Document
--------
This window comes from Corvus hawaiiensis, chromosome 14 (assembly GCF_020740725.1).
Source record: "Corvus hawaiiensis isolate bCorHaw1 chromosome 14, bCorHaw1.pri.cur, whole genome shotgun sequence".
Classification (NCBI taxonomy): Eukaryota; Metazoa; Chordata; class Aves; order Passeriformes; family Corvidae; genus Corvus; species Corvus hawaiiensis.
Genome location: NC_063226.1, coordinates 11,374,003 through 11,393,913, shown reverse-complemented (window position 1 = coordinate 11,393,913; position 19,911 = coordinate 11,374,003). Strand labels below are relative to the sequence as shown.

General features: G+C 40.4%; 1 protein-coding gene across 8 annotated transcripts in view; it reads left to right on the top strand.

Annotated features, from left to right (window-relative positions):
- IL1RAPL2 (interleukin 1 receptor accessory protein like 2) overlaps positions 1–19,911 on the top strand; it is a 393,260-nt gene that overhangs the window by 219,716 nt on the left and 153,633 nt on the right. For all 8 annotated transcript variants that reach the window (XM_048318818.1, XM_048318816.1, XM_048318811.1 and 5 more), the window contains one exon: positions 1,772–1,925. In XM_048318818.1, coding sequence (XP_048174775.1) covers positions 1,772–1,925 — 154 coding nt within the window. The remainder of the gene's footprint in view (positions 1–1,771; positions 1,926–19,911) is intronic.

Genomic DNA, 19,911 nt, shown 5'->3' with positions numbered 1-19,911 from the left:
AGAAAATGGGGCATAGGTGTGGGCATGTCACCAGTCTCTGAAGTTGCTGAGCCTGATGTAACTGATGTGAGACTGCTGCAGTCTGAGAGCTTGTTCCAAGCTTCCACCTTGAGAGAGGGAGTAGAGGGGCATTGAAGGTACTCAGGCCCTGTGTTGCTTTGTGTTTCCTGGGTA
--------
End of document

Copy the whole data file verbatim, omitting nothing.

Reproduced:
This window comes from Corvus hawaiiensis, chromosome 14 (assembly GCF_020740725.1).
Source record: "Corvus hawaiiensis isolate bCorHaw1 chromosome 14, bCorHaw1.pri.cur, whole genome shotgun sequence".
Classification (NCBI taxonomy): Eukaryota; Metazoa; Chordata; class Aves; order Passeriformes; family Corvidae; genus Corvus; species Corvus hawaiiensis.
Genome location: NC_063226.1, coordinates 11,374,003 through 11,393,913, shown reverse-complemented (window position 1 = coordinate 11,393,913; position 19,911 = coordinate 11,374,003). Strand labels below are relative to the sequence as shown.

General features: G+C 40.4%; 1 protein-coding gene across 8 annotated transcripts in view; it reads left to right on the top strand.

Annotated features, from left to right (window-relative positions):
- IL1RAPL2 (interleukin 1 receptor accessory protein like 2) overlaps positions 1–19,911 on the top strand; it is a 393,260-nt gene that overhangs the window by 219,716 nt on the left and 153,633 nt on the right. For all 8 annotated transcript variants that reach the window (XM_048318818.1, XM_048318816.1, XM_048318811.1 and 5 more), the window contains one exon: positions 1,772–1,925. In XM_048318818.1, coding sequence (XP_048174775.1) covers positions 1,772–1,925 — 154 coding nt within the window. The remainder of the gene's footprint in view (positions 1–1,771; positions 1,926–19,911) is intronic.

Genomic DNA, 19,911 nt, shown 5'->3' with positions numbered 1-19,911 from the left:
AGAAAATGGGGCATAGGTGTGGGCATGTCACCAGTCTCTGAAGTTGCTGAGCCTGATGTAACTGATGTGAGACTGCTGCAGTCTGAGAGCTTGTTCCAAGCTTCCACCTTGAGAGAGGGAGTAGAGGGGCATTGAAGGTACTCAGGCCCTGTGTTGCTTTGTGTTTCCTGGGTA